By Dan Hamilton
The federal government failed us again. On March 22, a Republican-controlled congress passed a $1.3 trillion dollar spending bill to fund the government through the rest of the fiscal year (just September 30, 2018). On March 23, a Republican president signed this bill into law, ballooning the budget deficit to over $1 trillion and the national debt to $21 trillion. To truly comprehend $21 trillion, paying that debt with all the household income (according to census data) in the 4th District would take around 1,041 years. Fiscal conservatism, the driving principle behind smaller government and conservative ideology, appears to be a thing of the past.
The national debt, and figures such as “trillions of dollars”, are rolled out so frequently, the public has become almost numb to them. Trillions. Deficits. Debt. It doesn’t sting to hear this anymore … but it should. It’s time to sound the alarm. To put it simply, the United States government owes more money than all of our economy produces in a year.
To keep up with this, there is a cycle that takes place in Washington that directly impacts the everyday Americans. The appropriations process in itself is flawed. Congress doesn’t pass a budget, outline, or any guideline to how tax revenues (your money) will be allocated. Next, Congress crafts a massive spending bill, which is rolled out with little time for members of either chamber to read. This bill actually gives out, or “appropriates,” the money. This is given one simple up or down vote, one shot to allocate $1.3 trillion, in each chamber. Both chambers received this legislation with less than a day to read all 2,149 pages of how your money is spent. There is no opportunity for amendments. Billions of (your) dollars are allocated in ways that are never discussed publicly.
The final step is the signature of the President, who signs the bill into law. Every President in recent history has caved to the pressures of Washington and signed off personally on trillions of dollars of debt. In South Carolina, we balance our budget. In Washington D.C., both parties have given up trying.
This is a Republican controlled House, a Republican controlled Senate, and a Republican president. Where are the Republicans who were fighting for conservativism? There were 90 Republicans voting against this in the House, but 145 Republicans voting for it. In the Senate, 23 Republicans voted against this bill, but 25 voted for it. It was all made law with one big, Republican Presidential signature.
Where does this money all end up? Lots of it is scattered among the sprawling federal bureaucracy, where decisions are made beyond the reach of accountability to the taxpayer …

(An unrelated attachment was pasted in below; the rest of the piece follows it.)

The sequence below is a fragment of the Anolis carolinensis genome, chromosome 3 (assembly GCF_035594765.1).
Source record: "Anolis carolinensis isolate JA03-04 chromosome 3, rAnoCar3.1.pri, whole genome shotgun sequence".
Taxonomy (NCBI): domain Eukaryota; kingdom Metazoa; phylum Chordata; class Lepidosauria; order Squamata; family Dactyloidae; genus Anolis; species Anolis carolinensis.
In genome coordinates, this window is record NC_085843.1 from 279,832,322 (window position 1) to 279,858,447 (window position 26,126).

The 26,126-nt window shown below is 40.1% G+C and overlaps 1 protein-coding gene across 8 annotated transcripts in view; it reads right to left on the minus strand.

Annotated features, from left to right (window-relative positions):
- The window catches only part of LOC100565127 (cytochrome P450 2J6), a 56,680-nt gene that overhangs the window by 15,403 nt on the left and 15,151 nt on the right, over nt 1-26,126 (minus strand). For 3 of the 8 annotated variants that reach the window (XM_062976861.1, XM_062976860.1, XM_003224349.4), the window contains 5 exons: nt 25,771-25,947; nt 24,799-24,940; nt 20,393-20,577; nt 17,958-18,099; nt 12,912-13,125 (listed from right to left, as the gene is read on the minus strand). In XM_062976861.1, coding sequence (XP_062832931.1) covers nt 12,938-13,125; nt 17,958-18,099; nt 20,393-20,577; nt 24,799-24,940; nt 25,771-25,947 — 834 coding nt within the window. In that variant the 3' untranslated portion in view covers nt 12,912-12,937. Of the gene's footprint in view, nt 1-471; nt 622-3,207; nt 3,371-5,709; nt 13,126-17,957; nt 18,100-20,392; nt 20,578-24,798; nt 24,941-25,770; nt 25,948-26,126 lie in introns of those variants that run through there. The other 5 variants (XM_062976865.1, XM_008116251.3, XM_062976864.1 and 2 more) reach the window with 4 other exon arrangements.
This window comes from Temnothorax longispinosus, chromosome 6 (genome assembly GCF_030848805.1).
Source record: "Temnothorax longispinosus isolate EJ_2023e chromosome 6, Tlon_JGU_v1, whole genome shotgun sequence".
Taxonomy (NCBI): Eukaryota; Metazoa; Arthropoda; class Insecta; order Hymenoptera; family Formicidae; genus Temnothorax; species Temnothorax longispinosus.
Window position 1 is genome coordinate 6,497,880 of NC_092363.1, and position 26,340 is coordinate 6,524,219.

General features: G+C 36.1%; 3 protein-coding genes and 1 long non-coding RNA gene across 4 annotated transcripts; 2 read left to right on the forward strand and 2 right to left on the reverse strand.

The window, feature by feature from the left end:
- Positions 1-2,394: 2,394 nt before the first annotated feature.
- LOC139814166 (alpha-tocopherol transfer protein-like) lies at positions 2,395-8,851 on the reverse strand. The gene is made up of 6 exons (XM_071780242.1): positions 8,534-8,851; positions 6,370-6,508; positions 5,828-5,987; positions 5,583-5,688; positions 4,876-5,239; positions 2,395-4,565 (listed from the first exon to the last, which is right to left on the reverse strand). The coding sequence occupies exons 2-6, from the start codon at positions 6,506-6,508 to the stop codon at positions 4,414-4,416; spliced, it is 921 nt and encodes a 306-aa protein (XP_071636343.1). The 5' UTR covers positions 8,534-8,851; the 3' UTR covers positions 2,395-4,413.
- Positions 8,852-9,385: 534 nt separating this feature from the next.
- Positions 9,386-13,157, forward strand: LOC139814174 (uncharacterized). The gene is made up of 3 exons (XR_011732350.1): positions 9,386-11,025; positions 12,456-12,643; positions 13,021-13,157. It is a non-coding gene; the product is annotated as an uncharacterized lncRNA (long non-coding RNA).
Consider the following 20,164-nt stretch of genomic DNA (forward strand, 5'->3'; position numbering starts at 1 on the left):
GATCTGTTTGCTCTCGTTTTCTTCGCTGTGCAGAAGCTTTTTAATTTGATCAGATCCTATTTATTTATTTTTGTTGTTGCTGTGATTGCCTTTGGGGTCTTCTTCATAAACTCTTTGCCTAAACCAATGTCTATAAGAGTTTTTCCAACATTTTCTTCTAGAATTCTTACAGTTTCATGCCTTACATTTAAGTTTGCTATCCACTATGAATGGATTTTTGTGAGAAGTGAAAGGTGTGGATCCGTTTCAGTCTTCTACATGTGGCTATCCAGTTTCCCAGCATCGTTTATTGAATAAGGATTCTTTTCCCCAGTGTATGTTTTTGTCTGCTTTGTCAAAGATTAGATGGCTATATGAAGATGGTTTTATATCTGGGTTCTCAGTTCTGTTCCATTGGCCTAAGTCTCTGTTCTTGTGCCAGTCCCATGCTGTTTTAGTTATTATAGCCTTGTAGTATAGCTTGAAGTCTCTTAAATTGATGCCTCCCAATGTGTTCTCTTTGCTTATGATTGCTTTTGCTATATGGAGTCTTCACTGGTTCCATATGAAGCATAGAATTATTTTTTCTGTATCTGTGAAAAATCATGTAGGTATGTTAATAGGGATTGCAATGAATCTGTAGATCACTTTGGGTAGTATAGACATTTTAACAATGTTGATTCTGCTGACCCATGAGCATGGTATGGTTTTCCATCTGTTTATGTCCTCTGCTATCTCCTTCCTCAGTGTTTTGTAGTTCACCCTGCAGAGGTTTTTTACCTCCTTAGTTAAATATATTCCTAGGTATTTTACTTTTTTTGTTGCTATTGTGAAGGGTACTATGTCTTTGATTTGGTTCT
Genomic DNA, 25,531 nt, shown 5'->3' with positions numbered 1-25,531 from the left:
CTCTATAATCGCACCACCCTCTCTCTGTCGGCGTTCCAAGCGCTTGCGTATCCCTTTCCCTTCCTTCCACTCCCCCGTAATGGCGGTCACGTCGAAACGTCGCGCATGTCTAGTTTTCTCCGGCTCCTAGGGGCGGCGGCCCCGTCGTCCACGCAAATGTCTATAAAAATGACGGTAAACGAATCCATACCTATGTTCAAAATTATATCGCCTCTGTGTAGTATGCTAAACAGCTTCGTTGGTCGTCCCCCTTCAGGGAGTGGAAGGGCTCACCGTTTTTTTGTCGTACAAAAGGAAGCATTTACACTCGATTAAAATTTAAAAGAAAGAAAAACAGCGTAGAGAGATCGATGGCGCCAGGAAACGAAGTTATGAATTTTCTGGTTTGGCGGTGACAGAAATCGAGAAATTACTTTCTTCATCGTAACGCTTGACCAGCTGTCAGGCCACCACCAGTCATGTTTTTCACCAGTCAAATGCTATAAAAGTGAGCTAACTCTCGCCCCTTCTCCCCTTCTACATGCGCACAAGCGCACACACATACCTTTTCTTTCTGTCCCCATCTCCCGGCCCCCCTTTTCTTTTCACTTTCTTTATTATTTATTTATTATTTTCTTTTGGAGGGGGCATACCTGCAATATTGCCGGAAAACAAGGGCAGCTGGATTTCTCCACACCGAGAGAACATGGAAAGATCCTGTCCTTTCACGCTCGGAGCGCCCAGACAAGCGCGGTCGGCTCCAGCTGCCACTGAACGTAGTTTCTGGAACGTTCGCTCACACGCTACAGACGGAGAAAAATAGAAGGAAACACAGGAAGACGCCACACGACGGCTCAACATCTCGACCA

In 2017, the US Department of Transportation spent $1.5 million to build a bathroom in a park in Queens, New York. That same year, we spent $255 million building highways in Afghanistan. How are the highways in South Carolina and the rest of our country? The government is no longer responsive to the needs of the people.
In my business and my time in the state legislature, I have learned the importance of having balanced budgets. A key step to this is actually having a budget. With Congress not passing a budget this year, they are essentially giving tax dollars away with no accountability. I also think it’s important to prioritize what we spend on. In my small business, what we spend money on has to produce results. In the State House, we are required by law to have a balanced budget. This means we have to make hard choices to fund the programs that work. The federal government often doesn’t care about results or effectives and they don’t have the courage to make the hard choices.
The historical precedents for the dangers of a high national debt certainly exist:
Habsburg Spain defaulted on all or part of its debt 14 times between 1557 and 1696 and also succumbed to inflation due to a surfeit of New World silver.
Pre-revolutionary France was spending 62 percent of royal revenue on debt service by 1788.
The Ottoman Empire went the same way: interest payments and amortization rose from 15 percent of the budget in 1860 to 50 percent in 1875.
By the interwar years in the British Empire, interest payments were consuming 44 percent of the British budget, making it intensely difficult to rearm in the face of a new German threat.
If the United States doesn’t come up soon with a credible plan to restore the federal budget to balance over the next five to 10 years, the danger is very real that a debt crisis could lead to a major weakening of American power. Call it the fatal arithmetic of imperial decline. Without radical fiscal reform, it could apply to America next.
It’s time for Uncle Sam to get the spending under control. The American Dream will be unattainable if Washington bankrupts our country, and it will nullify all of the good work being done here in South Carolina. Congress has to start building for the future and making hard choices. Our country is rich in resources and the ability to help each other, but we must protect and preserve this opportunity for our future generations. Congress has until September 30th to fix this, but we will do all of this again. It’s time we stand up to reckless spending in Washington before it’s too late.